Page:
MALAGA scientists have created an alternative to petroleum-derived plastics using the remains of tomato skins.

Bioplastics produced from the remains of tomato skins, which decompose in just one month in the sea and have similar properties to those used in commercial packaging, have been created by researchers at the Institute of Subtropical and Mediterranean Horticulture ‘La Mayora’ (IHSM) in the Malaga municipality of Algarrobo.

The aim of these scientists was to create an alternative to petroleum-derived plastics, which though have excellent properties for food packaging, when they end up in the sea, take 450 years to degrade and cause vast problems for ocean flora and fauna.

IHSM researcher Jose Alejandro Heredia is working with cellulose to achieve the ideal bioplastic.

Cellulose is extracted in a purified form from the leaves, stems and skin of tomatoes that are discarded by the canning industry after making tomato sauces, or ketchup and can be transformed into a robust and transparent film with multiple applications such as food packaging, with the main advantage that it is biodegradable.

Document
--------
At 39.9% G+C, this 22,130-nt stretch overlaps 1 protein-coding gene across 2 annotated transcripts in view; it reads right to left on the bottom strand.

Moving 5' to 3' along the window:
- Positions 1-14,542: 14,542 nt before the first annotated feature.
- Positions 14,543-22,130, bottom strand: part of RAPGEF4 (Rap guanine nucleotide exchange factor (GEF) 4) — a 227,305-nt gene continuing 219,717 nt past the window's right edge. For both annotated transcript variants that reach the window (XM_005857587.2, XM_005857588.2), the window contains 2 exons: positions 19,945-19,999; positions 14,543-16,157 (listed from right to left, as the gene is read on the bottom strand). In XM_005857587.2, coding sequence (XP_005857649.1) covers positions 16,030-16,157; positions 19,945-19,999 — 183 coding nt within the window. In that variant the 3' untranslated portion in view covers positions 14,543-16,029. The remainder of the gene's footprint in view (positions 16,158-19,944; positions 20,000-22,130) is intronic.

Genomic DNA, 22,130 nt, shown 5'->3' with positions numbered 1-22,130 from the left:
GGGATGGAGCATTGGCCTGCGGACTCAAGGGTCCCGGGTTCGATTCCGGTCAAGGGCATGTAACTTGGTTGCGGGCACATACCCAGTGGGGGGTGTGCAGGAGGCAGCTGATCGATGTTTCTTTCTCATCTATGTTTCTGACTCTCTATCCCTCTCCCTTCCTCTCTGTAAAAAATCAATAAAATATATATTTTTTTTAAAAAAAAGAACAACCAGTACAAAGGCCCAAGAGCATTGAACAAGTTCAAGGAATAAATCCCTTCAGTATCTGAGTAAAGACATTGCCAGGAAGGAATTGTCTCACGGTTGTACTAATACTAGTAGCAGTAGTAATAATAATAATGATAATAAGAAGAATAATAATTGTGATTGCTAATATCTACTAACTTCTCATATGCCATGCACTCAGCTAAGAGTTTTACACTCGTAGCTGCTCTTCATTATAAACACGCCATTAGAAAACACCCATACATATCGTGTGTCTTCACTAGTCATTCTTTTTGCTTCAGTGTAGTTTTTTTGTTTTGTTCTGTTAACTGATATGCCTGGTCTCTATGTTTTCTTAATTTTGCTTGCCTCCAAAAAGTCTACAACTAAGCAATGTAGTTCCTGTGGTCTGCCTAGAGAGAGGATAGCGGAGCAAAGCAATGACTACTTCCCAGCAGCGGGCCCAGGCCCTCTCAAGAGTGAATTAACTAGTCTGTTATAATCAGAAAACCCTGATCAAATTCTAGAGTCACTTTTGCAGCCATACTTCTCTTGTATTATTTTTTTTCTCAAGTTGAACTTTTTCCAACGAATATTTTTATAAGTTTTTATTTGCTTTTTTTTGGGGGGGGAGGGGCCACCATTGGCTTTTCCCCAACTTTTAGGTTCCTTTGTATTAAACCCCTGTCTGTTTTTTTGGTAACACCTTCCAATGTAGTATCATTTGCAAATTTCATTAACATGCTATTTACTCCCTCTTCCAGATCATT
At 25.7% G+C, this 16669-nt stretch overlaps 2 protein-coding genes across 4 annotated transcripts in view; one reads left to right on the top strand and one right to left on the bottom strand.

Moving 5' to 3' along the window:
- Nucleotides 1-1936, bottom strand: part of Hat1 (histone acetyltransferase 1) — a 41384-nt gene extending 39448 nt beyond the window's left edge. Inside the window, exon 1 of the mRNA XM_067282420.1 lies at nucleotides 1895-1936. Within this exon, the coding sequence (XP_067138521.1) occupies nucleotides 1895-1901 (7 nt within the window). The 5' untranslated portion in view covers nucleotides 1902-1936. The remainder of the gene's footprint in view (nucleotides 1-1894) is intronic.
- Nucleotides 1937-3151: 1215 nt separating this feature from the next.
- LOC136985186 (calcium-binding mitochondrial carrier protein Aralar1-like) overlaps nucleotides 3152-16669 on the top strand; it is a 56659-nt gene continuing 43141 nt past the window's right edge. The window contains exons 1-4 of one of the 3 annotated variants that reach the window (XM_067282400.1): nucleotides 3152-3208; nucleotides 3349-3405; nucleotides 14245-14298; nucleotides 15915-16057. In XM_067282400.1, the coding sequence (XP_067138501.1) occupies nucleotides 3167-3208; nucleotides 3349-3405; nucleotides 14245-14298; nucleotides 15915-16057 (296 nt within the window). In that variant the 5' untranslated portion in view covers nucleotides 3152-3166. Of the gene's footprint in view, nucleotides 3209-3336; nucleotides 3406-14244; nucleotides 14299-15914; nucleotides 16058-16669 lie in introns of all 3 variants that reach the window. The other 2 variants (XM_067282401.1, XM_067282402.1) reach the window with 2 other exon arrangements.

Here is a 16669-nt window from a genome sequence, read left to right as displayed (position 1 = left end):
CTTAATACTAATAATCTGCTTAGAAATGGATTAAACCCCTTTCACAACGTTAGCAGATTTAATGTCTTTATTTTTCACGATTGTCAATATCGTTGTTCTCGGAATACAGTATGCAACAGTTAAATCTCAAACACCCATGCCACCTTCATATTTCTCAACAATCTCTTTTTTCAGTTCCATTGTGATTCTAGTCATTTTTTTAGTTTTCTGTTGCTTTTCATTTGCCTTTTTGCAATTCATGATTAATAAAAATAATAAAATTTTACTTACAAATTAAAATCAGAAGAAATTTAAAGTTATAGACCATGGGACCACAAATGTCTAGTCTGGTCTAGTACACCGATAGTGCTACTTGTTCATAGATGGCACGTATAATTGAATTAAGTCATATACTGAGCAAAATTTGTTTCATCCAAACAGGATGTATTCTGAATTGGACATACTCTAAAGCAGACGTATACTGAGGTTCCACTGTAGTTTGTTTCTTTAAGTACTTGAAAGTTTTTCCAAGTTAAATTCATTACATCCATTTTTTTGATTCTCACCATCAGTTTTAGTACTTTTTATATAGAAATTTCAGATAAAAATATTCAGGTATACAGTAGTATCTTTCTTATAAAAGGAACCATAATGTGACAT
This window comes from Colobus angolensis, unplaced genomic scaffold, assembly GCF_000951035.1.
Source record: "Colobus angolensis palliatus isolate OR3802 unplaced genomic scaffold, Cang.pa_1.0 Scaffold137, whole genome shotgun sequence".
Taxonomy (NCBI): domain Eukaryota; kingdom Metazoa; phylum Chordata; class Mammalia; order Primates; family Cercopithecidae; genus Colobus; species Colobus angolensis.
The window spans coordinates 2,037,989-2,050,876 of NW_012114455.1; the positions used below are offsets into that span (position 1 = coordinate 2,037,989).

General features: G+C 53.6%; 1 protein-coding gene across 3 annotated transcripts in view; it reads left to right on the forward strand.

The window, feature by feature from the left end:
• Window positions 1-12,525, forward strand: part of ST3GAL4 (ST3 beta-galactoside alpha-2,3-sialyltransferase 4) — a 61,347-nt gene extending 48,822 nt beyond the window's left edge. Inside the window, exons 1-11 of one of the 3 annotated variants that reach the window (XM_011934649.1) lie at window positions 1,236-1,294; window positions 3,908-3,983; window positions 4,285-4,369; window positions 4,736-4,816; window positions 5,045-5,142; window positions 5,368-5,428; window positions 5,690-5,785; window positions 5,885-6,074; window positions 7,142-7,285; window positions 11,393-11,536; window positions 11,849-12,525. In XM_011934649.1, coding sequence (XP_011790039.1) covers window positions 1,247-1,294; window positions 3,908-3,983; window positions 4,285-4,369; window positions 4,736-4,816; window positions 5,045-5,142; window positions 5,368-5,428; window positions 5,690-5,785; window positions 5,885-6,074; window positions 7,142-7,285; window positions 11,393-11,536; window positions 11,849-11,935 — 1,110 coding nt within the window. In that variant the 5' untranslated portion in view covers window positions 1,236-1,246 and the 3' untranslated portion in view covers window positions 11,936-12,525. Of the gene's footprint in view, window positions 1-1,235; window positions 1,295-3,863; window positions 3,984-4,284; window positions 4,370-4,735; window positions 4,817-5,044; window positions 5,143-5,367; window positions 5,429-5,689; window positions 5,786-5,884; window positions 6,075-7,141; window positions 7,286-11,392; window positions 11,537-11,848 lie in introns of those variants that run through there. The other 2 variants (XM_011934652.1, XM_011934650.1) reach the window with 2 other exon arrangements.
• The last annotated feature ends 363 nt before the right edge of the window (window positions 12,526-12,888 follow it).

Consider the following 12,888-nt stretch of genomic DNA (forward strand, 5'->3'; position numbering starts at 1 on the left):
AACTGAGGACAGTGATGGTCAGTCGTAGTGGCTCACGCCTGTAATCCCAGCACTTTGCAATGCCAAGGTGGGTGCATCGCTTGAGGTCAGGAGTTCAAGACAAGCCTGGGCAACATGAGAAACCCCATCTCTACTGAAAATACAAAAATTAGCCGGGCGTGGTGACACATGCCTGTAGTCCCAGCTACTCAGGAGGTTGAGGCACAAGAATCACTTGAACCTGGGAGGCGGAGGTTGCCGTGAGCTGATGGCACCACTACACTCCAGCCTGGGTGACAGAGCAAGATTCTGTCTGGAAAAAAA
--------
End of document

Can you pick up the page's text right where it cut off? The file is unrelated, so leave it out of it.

Unfortunately, according to Heredia, though cellulose would be a revolution for the environment and food sustainability, its commercial application is a long way off, as the plastics industry needs to be able to use the same machinery to make this change economically viable.


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